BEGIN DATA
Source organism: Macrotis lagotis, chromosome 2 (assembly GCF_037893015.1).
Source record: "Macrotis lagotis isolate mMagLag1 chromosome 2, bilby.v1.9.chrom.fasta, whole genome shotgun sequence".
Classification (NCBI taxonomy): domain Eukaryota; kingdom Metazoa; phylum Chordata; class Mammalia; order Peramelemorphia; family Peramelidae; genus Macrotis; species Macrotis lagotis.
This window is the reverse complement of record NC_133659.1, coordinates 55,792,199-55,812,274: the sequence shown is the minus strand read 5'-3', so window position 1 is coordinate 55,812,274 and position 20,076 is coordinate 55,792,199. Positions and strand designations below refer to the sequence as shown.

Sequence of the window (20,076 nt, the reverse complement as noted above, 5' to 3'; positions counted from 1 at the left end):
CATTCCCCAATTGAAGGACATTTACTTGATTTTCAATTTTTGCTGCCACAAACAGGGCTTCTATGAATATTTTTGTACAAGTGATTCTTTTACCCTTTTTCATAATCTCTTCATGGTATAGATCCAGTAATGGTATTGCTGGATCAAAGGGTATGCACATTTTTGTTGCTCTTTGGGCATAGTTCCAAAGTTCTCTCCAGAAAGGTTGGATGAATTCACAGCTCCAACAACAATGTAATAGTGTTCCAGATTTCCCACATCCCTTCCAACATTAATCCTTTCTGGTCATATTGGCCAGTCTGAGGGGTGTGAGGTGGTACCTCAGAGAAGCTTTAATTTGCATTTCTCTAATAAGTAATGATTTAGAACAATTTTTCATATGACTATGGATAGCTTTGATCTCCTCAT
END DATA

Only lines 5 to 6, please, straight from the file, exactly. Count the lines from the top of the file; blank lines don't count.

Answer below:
Sequence of the window (20,076 nt, the reverse complement as noted above, 5' to 3'; positions counted from 1 at the left end):
CATTCCCCAATTGAAGGACATTTACTTGATTTTCAATTTTTGCTGCCACAAACAGGGCTTCTATGAATATTTTTGTACAAGTGATTCTTTTACCCTTTTTCATAATCTCTTCATGGTATAGATCCAGTAATGGTATTGCTGGATCAAAGGGTATGCACATTTTTGTTGCTCTTTGGGCATAGTTCCAAAGTTCTCTCCAGAAAGGTTGGATGAATTCACAGCTCCAACAACAATGTAATAGTGTTCCAGATTTCCCACATCCCTTCCAACATTAATCCTTTCTGGTCATATTGGCCAGTCTGAGGGGTGTGAGGTGGTACCTCAGAGAAGCTTTAATTTGCATTTCTCTAATAAGTAATGATTTAGAACAATTTTTCATATGACTATGGATAGCTTTGATCTCCTCAT